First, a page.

Margaret Munnerlyn wrote only one novel during her lifetime. Being an avid reader. It is said that Mitchell’s favorite children’s books were by author Edith Nesbit: Five Children and It (1902) and The Phoenix and the Carpet (1904). She kept both on her bookshelf even as an adult and gave them as gifts to those who share cares.
Her grandfather Russell Mitchell fought in the Civil War and suffered two bullet wounds to the head during the fighting at Antietam. Twice married, her grandfather had twelve children and the oldest among all was Mitchell’s father, Eugene. And Mitchell’s mother’s family was Irish Catholic. Mitchell was the younger of two children and her parents are attorney and suffragette. Her grandfather was wounded twice in the head at the Battle of Antietam but survived. Her maternal grandfather, Philip Fitzgerald fought in the Civil War too.
After the war, his grandfather made a fortune selling lumber. Her mother’s blood was from Ireland. As a child, Margaret Mitchell was surrounded by stories of the Civil War told to her by family members who had lived through it.
It is said that her mother has a quick temper and being strict in parenting. Her mother died because of influenza and she didn’t have the chance to say goodbye. Mitchell’s mother Mabelle was sick, but the news was kept from Mitchell. Mitchell returned home to take care of the household after her mother’s death. Her freshman year was disrupted because of the occurrence of influenza which causes the cancellation of classes in colleges.
Because of the ar, beautiful houses turn into old ruins. As houses fell to pieces so as countless families lose their homes and hopes. We should never take a peaceful world for granted. People fight for it. Is there trauma underneath those who survive over the war?
Everyone’s world might shake one day and it’s so important to believe that our life will be even better 10 years later. The weapons to survive over the hard times is hope, rationality, positive emotions and faith.
Relationship and Marriage Life
In the summer of 1918, America entered World War I (1917-18) and Mitchell met twenty-two-year-old Clifford Henry at a dance who appeared to be a wealthy and socially prominent New Yorker. Clifford Henry was a bayonet instructor at Camp Gordon. They fell in love and engaged shortly before he was shipped overseas. Unfortunately, he was killed in October 1918 while fighting in France.
When the First World War broke out, Mitchell’s older brother joined up the war and she volunteered at the refugee center. During the end of the war, she met Lieutenant Clifford West Henry. It is said that some of Margaret’s friends thought that Clifford Henry was unmanly in character. Clifford soon gave her a heavy gold family ring. In August, Clifford was told he was to be transferred overseas and that night he and Margaret secretly got engaged.
She was engaged to five men and she claimed that she neither lied to them or misled any of them. Evidently, she was popular among men by catching men’s infatuation, attention or love. A local gossip columnist wrote under the name Polly Peachtree, described Mitchell’s love life in a 1922 column: She has in her brief life, perhaps, had more men really, truly ‘dead in love’ with her, more honest-to-goodness suitors than almost any other girl in Atlanta.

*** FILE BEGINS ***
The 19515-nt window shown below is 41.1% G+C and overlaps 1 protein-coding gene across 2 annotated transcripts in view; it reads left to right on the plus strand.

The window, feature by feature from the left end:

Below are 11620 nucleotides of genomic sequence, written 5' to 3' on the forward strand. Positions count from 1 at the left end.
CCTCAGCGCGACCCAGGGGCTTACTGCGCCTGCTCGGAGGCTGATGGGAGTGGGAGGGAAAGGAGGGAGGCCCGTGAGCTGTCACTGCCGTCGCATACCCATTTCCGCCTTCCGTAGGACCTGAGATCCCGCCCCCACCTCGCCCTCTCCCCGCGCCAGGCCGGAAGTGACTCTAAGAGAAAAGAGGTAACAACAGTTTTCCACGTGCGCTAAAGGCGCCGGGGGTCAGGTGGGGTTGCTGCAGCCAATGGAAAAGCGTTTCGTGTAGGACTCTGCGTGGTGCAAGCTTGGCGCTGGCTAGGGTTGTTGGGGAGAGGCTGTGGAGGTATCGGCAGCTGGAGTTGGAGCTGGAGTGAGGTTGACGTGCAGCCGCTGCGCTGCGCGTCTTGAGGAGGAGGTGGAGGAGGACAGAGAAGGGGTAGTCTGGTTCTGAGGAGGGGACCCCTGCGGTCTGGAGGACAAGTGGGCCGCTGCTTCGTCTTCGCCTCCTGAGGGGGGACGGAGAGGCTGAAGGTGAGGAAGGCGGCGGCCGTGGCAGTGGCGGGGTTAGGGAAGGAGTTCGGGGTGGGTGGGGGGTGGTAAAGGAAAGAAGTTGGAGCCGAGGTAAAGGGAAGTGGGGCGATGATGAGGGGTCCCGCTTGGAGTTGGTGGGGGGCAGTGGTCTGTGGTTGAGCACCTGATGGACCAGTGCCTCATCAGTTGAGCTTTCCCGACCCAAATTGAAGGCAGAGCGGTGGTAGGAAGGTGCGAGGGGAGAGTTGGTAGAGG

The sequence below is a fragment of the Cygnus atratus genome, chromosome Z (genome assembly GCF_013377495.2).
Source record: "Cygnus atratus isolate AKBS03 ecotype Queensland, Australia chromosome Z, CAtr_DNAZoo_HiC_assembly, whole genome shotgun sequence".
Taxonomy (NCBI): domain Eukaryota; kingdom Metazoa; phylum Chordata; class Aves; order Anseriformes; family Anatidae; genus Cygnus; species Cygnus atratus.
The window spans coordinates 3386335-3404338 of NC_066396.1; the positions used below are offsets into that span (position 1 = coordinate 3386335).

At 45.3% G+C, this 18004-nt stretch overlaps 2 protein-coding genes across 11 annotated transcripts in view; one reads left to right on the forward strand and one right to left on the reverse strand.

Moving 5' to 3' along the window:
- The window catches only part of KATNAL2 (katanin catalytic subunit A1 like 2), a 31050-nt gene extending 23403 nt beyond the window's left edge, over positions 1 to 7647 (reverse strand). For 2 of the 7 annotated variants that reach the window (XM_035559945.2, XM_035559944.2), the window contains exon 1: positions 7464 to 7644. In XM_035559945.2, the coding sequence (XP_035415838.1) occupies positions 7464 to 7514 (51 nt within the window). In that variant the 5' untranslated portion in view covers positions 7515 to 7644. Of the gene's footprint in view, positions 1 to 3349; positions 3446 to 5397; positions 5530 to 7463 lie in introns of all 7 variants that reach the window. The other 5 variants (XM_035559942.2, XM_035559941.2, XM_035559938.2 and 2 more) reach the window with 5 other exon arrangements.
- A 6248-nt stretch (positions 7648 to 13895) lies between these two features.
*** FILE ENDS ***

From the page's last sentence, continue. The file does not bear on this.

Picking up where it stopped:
In April 1922, Mitchell was seeing two men, Kinnard Upshaw and John Robert Marsh respectively. John Robert Marsh was Upshaw’s roommate, who was a copy editor from Kentucky working for the Associated Press.
Mitchell completed her freshman year at Smith. She met Berrien Kinnard Upshaw, who was from a prominent Raleigh North Carolina family. They were wed in 1922, but the marriage was short. Four months later, Upshaw left Atlanta and never returned. The marriage was annulled two years later.
Upshaw was a few months younger than Mitchell. In 1919 he was appointed to the United States Naval Academy but resigned for academic deficiencies in 1920. He was readmitted when he was 19 years old. Upshaw earned money by means of bootlegging alcohol in 1922. Without earning family’s approval, Mitchell and Upshaw married in 1922 and the best man at their wedding was John Marsh, who became her second husband.
The couple resided at Mitchell’s home with her father. Unfortunately, Mitchell suffered physical and emotional abuse from Upshaw. Domestic violence is something particularly hard for women especially a wife to share with the public. Upshaw agreed to an uncontested divorce after John Marsh gave him a loan and Mitchell agreed not to press assault charges against him.
Berrien Kinnard was “an ex-football player and bootlegger.” He was “broad-shouldered, six feet and two inches, had brick-red hair, green eyes, and a cleft chin” and Mitchell was just 5 feet tall. His temper was unpredictable and violent. He physically and verbally abused Mitchell can’t stand his verbal and physical abuse and the marriage only lasted a few months. It’s a blessed thing to end a troublesome abusive relationship. Countless women fail to save their own life and own dignity because they are overly dread of social pressure and social prejudice on earth.